Early Americans, aware that slow-cooking beans softens the shell and aids digestion, baked their beans to perfection in a slow oven heated by a wood fire. Today, slow cookers offer all of the benefits of slow and low heat without the fuss of tending to the fire and watching over the beans. Soak the beans first, and you can have a tender, slow-cooked crock that might even rival a pot from grandma’s oven.
Cooks traditionally soak beans overnight to soften them a little before cooking, and to remove indigestible sugar that causes flatulence. Although overnight soaking is recommended, you can also bring the beans to a boil in a pot of water and allow them to set for two hours before cooking. Drain and rinse the beans before adding them to the crock pot.
Beans in a Hurry
While beans develop the best flavor when cooked slowly, it is possible to cook beans on the high setting of your crock pot. Many prefer this method as it allows them to put the beans in the crock pot by lunch time and still have beans for dinner. After soaking, most dry beans cook in approximately five to six hours on the high setting of your crock pot. This method works well for bean soups or recipes that include other ingredients, such as meats or veggies.
Cooking beans on the low setting of your crock pot requires more time, but infuses the beans with more flavor. Most beans cook to perfection in seven to eight hours on low. This method is preferred for traditional baked bean recipes, or to create savory sauces on the beans.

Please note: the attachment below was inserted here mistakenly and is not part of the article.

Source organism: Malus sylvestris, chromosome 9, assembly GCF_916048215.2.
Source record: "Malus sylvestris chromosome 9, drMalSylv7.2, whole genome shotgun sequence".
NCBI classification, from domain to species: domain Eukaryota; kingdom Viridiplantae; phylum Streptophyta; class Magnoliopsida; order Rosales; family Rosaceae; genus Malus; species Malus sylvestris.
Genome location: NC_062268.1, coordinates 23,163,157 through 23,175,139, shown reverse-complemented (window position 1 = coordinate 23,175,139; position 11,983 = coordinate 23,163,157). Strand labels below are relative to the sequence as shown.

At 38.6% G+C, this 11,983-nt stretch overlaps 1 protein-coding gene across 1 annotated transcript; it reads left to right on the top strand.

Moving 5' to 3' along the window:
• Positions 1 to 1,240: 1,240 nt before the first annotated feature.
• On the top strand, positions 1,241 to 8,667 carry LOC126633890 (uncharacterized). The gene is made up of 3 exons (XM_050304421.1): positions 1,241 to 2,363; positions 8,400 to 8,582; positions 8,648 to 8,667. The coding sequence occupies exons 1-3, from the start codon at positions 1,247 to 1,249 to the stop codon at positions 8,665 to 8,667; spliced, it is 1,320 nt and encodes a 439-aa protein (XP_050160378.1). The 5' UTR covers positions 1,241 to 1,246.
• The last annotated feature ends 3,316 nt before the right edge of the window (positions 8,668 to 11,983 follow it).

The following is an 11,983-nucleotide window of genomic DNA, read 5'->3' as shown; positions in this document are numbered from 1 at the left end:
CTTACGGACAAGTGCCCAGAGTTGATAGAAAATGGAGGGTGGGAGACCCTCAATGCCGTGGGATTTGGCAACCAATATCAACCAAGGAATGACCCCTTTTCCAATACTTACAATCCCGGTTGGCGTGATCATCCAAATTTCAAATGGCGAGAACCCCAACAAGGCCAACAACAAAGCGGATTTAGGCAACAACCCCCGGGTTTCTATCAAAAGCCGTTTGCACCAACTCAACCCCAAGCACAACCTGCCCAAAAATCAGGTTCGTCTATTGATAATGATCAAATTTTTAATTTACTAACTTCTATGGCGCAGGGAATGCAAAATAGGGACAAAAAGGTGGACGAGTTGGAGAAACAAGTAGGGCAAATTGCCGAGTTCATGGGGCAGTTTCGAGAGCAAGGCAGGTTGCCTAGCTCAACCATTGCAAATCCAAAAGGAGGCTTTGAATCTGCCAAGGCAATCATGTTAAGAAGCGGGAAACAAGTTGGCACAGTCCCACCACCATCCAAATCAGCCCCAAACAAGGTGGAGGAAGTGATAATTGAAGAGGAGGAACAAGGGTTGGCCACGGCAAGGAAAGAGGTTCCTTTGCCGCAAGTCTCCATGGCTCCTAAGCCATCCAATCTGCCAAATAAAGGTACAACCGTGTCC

Cooking Times Vary
Several factors affect the cooking time of beans. Some beans, like kidney beans, naturally take longer to cook than others. As a rule, the smaller the bean is, the more quickly it will cook. Storage also affects cook time for beans. Dried beans stored for a long time tend to cook more slowly than those that have been in the cabinet for a few weeks.
Beware of the Water Level
Beans cooked on the stove or in the oven lose moisture while they cook, often requiring the addition of water periodically during cooking. The crock pot, however, is designed to keep moisture in. This means that adding too much water in the beginning results in watery beans. Cover the beans with an inch or two of water and adjust as necessary during cooking until you learn how much water you need for the consistency you desire.
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